What's It Worth? Worth - Fast Cars Equal Expensive Watches
Growing up in the Midwest, most of the cars I saw were American. In fact, many people in our union town despised foreign cars. It was practically a law – you were expected to buy American, and that was that.
As I began to travel across the country in the 1970s buying and selling antiques, I rubbed elbows with a wider segment of the American population. European cars started to catch my eye as I traveled doing research for my Rolex book.
Back in the U.S., my friend Jimmy Watters and I got involved in Porsche racing at Sebring. I drove my 1973 Porsche Carrera on the track; it was a great experience.
But the most interesting car I ever owned was the personal car of Wacky Arnolt. (Do some internet research on Mr. Arnolt– he was quite a character.) An Indiana antique dealer called me and had a car and a watch he needed to flip (as we say in the trade). We auction cars quite often, including modern cars, but this one was unusual. He had recently purchased the car from Wacky Arnolt’s son.
Mr. Arnolt lived in Indiana and loved cars. He had visited MG’s headquarters in England and bought 100 MGs, but he recognized they were too small for American drivers, so he special ordered Bertone bodies for them. He sold them to wealthy people in 1952 and 1953, including entertainers like Jack Paar. He held onto one of these unique cars for himself and kept it in the family garage. It had fewer than 2,000 miles on it.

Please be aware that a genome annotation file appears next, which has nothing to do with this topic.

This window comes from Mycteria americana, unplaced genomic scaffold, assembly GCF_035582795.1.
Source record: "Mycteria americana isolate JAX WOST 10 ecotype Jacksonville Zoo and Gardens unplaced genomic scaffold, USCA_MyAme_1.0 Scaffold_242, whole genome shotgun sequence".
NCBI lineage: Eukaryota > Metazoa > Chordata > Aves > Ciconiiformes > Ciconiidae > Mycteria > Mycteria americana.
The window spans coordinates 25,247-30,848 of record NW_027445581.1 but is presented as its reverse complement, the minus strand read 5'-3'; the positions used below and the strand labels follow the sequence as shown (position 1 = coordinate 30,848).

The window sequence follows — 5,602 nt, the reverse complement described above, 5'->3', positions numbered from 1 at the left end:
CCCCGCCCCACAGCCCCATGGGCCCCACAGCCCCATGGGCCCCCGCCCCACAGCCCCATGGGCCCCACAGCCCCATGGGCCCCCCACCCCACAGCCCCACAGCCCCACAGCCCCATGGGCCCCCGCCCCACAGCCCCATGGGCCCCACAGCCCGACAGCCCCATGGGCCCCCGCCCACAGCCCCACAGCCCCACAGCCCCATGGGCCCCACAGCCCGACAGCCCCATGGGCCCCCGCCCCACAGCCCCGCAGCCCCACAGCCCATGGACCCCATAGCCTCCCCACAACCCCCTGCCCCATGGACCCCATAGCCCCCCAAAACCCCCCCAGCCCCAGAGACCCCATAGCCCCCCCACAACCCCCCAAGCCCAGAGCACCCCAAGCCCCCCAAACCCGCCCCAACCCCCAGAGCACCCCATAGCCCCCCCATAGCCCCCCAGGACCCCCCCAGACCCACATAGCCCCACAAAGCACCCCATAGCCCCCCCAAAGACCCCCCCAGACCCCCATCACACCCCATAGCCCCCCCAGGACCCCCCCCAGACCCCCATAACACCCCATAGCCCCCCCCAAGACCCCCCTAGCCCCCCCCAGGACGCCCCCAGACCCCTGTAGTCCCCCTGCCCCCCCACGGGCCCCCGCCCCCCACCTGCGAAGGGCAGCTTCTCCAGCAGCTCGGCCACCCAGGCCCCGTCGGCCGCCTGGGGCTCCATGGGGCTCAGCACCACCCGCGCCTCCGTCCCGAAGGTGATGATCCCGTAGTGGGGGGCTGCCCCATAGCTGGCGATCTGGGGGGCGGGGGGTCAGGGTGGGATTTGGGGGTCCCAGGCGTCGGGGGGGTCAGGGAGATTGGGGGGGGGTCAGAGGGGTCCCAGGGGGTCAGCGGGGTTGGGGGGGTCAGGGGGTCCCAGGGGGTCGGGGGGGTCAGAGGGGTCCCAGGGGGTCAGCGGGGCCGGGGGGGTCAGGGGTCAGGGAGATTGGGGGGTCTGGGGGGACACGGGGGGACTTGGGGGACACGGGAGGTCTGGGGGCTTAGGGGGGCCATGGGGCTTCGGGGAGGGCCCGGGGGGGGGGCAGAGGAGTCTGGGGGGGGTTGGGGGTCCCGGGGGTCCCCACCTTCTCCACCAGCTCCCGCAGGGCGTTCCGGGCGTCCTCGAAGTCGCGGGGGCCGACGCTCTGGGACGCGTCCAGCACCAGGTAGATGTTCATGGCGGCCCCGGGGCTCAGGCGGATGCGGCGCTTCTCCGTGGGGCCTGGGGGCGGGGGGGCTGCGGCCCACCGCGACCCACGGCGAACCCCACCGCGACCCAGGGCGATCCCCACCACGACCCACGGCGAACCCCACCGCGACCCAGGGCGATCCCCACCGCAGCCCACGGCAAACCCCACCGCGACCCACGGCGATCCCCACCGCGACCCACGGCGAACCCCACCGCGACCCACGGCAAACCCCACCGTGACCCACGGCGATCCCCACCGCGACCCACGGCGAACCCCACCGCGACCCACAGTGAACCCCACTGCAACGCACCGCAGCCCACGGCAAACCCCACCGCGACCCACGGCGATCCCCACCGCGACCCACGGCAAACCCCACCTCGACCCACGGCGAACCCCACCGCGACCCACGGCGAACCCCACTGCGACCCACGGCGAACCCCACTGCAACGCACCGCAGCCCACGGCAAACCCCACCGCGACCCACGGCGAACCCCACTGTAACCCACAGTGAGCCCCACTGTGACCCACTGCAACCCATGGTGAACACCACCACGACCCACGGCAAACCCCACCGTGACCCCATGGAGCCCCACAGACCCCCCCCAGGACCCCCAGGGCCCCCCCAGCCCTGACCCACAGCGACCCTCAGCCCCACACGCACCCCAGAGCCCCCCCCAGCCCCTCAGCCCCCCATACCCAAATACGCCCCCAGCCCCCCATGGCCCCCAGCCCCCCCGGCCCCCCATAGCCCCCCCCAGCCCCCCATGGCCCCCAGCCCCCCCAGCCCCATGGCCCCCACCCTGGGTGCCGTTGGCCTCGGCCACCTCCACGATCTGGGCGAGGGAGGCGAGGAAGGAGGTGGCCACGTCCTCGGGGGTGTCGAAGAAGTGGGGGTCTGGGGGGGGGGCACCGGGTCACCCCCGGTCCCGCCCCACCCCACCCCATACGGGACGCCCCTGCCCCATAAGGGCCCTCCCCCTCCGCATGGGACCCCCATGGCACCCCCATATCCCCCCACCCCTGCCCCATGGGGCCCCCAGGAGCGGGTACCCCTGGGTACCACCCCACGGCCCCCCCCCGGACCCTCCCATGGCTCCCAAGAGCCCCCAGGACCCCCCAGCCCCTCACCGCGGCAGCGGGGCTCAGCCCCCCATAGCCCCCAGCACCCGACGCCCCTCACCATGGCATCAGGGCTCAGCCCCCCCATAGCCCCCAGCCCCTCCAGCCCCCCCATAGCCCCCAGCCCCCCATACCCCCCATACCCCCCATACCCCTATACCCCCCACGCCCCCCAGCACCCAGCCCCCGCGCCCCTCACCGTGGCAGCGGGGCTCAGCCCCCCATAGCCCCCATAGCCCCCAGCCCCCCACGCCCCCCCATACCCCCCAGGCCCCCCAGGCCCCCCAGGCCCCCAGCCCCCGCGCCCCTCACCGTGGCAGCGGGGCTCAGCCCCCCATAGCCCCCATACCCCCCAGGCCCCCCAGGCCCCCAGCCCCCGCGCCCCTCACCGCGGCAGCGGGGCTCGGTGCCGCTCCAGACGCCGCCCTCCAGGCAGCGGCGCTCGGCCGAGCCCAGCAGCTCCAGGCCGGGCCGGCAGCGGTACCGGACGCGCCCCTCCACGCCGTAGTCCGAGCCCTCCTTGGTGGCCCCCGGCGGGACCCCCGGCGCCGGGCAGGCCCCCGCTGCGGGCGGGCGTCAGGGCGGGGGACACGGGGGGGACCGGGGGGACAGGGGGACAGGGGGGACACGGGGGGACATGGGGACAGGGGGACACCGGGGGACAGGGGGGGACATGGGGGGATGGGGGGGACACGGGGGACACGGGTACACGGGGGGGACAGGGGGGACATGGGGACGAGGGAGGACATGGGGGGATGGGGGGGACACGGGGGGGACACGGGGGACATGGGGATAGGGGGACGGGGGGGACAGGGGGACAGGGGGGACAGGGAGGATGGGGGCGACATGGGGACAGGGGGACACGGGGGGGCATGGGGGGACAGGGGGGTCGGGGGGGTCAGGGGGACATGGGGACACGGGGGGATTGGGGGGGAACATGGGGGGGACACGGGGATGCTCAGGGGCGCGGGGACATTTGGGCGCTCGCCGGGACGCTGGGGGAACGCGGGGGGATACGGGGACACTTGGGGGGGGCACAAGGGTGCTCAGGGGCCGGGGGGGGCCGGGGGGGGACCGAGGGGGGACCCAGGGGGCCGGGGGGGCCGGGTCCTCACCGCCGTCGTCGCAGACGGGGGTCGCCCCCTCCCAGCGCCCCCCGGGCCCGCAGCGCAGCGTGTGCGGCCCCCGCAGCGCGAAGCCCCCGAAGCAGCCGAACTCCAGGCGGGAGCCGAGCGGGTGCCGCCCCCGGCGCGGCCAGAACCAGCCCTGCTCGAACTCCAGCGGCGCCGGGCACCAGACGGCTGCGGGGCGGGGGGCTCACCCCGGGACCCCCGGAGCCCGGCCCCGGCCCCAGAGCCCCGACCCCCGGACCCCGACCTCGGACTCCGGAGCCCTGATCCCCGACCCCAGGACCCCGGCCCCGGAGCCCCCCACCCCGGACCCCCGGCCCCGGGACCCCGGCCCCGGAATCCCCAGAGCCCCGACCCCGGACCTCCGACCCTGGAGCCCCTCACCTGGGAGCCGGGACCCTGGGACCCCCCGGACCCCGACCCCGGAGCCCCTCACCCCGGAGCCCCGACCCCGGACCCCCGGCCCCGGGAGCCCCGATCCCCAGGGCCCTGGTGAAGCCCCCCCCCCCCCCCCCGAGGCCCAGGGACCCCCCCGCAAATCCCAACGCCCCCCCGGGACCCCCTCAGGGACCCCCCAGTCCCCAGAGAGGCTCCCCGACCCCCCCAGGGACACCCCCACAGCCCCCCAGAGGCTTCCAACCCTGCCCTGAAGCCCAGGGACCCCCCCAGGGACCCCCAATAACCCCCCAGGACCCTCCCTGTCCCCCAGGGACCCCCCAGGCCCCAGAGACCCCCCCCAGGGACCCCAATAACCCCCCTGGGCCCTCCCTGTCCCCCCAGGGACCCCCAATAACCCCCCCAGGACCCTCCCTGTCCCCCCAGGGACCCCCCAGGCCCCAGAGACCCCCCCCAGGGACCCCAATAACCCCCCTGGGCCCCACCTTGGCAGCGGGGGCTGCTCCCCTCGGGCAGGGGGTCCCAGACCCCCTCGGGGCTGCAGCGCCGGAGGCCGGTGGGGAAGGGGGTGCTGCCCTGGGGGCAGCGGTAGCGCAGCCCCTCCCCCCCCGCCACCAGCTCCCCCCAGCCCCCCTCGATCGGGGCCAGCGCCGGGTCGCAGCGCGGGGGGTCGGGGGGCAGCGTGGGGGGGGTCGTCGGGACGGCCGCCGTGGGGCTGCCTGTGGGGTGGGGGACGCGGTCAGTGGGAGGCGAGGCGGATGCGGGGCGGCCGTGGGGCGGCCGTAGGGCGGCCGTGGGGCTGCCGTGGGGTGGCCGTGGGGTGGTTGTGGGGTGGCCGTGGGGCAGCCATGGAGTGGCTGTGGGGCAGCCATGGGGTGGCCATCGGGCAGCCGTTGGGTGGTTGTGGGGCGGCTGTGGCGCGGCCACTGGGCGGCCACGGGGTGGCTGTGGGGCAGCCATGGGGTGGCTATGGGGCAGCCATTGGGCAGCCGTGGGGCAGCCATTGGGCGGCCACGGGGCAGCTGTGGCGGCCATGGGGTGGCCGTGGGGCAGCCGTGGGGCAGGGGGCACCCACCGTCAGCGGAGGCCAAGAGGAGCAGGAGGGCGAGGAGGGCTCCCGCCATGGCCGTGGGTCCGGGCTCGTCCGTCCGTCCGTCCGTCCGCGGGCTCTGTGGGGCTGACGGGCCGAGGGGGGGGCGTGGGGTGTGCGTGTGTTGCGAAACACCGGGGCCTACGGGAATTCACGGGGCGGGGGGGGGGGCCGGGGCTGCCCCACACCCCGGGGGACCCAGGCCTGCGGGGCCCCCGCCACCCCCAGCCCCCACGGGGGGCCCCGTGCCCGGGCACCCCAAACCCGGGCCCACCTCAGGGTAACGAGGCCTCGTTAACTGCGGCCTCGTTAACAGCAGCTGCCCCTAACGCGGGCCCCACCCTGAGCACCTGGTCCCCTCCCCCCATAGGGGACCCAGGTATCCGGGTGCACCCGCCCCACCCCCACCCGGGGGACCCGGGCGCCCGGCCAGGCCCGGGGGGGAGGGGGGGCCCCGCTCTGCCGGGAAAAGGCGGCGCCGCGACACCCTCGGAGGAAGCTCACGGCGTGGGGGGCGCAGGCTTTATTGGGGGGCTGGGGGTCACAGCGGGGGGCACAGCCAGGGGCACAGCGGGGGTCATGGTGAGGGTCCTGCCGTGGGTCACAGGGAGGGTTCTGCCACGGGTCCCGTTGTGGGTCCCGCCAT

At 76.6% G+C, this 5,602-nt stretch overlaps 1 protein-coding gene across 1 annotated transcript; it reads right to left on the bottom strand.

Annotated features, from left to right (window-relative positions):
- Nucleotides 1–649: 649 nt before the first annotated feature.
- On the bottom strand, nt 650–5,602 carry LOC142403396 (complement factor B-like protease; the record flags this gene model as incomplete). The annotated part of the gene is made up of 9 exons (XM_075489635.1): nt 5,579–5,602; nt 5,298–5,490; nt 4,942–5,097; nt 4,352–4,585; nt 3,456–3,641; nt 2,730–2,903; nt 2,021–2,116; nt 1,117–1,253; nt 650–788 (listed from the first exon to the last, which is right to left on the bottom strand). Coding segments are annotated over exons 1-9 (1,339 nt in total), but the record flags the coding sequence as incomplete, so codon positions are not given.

Watch collecting and car collecting have always gone hand in hand. So it should come as no surprise that, while Mr. Arnolt was in Switzerland, he also bought an extremely rare Patek pocket watch – which was likewise stashed away (this time, in the bank) and never worn. The Indiana antique dealer bought these two remarkable items for $100,000 and needed to move them, so I bought them for $130,000. I entered the car in several car shows before I sold it; it was fun to show and won several prizes in Tampa Bay. I sent the watch to Sotheby’s, where it made the cover of Sotheby’s catalogue. The watch sold for $104,000, and after auction fees I netted under $85,000. Today the watch would likely bring $125,000 at auction. The car went for under $60,000, so my profit was tiny, but boy, did I have fun! This was over nine years ago. Of course, the fellow who bought the car has shown it all over the world; today it is worth considerably more.
Value? In this case we don’t know, because fair market value is dictated by auction price, and the owner has said that he will keep the car forever.
I have quite a love for cars – really cool, older cars – so give us a call if you have one in your garage. By the way, this is sanctioned by Katrina, so it’s okay; give me a call and let’s talk.
Stop in or call 727.896.0622 for an appointment.
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Hess Fine Art - Fine Art, Auction, Watch and Antique Experts Since 1984